The Anatomy of the Sciatic Nerve
Also known as the ischiadic nerve or ischiatic nerve, the Sciatic Nerve is the largest nerve in the human body. The Sciatic Nerve runs down the leg behind the bicep femoris and powers the thigh muscles.
The nerve begins in the Sacral Plexus
as you can see from contrasting the above depictions of the nerve. Notice the outer thigh innervation and middle leg innervation from the upper nerves in the second photo. Contrast that to the inner thigh/back-leg innervation from the lower set of nerves. The sciatic nerve is a combination of the nervous tissue from L4 to S3 and continues down the leg to branch into the Tibial Nerve and the Common Peroneal Nerve at the popliteal fossa.
The Sacral Plexus and the Greater Sciatic Foramen
Here is a fantastic depiction of the sacral plexus and the nerve’s points of joining and separation through the Greater Sciatic Foramen which is covered by the piriformis. Here is a great view of the coccyx and sacral plexus which runs down the back of the leg. As the nerve travels, it is hammocked by the piriformis and then the bicep femoris before it branches. You can see a really great example of the support of the bicep femoris below
You can also see that as the nerve travels, it branches below the bicep femoris and the popliteal fossa which is also known as the knee pit. The biggest bone in the body, the femur supports and protects the sciatic nerve. We could definitely get into more detail about the branching of the nerve, but for now, let’s stick with the major components, we can get more specialized later.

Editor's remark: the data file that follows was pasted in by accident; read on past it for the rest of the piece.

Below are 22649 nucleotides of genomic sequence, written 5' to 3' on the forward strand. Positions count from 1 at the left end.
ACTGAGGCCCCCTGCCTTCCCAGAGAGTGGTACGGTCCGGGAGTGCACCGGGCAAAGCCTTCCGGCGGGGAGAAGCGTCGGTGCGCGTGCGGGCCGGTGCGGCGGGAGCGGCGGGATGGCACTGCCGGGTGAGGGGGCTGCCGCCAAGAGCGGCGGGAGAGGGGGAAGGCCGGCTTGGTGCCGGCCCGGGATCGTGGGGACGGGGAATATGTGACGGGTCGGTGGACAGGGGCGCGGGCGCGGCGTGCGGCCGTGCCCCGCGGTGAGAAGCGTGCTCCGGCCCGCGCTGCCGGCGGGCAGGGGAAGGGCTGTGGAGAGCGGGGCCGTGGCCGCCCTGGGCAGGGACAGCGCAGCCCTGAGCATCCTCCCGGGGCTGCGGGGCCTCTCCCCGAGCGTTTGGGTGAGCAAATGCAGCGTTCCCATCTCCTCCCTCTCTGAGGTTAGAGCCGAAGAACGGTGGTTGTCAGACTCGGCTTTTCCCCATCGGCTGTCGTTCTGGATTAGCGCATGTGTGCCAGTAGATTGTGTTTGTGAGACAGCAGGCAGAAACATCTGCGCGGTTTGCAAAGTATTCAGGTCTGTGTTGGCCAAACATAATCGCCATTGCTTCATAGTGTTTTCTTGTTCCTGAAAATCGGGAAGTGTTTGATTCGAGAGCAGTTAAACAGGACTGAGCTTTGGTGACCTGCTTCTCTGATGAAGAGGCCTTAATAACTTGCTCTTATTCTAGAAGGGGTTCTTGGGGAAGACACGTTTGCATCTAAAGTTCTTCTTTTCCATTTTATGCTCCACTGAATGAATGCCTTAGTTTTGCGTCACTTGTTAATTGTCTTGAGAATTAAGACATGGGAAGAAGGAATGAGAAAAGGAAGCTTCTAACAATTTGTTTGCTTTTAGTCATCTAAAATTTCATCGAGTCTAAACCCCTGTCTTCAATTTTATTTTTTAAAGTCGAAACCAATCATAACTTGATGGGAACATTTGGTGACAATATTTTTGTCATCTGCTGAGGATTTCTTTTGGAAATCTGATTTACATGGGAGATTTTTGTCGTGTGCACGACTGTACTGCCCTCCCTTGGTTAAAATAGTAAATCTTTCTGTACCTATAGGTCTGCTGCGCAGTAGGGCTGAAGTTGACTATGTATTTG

Implications for your Yoga Practice
- If you haven’t started finding ways the stretch the muscles surrounding and supporting the biggest nerve in your body, its time to start. Finding ways to relax and stretch the piriformis and strengthen the sciatic nerve should be one of the primary goals of your practice. A healthy sciatic nerve will be most helpful in maintaining a pain-free leg!
- It is necessary to work into the layers of muscles surrounding the nerve tissue to truly release tension from it. This means that although an adjustment from a chiropractor might help in the short-term, you should be focused on re-aligning the leg muscles in your daily posture to create space for the sciatic nerve.
- Your hamstrings can be the primary instigator of your back pain! Quadriceps are filthy culprits as well! Find ways to stretch your legs and your back will often carry less tension as a result. And legs stretches can allow you to stretch the back in deeper ways. There are certain points inside of your hip/sacrum connection where your back and your legs are the same thing!
- This is a huge reason why downward dog feels so fantastic. You get to stretch the muscles around your biggest nerves! Downward can be one of the most sustainable yoga poses. It shouldn’t hurt! Just uncomfortable at first.
- Just to take the downward dog thing further, this is also why sun salutations are such a universal stretches in yoga and so good for relaxing the nervous system. I think sun salutations might be one of the best exercises you can do for your back.
15 Yoga Asanas for your Sciatic Nerve
- Hero’s Pose
- Downward Dog
- Foward Fold
- Sun Salutation A
- Low Lunge
- High Lunge
- Pyramid Pose
- Warrior 1
- Eagle Pose
- Triangle Pose
- Revolved Triangle Pose
- Revolved Half-moon
- Half Pigeon
- Finishing Ashtanga Streches
Your Foot Bone’s Connection to your spine
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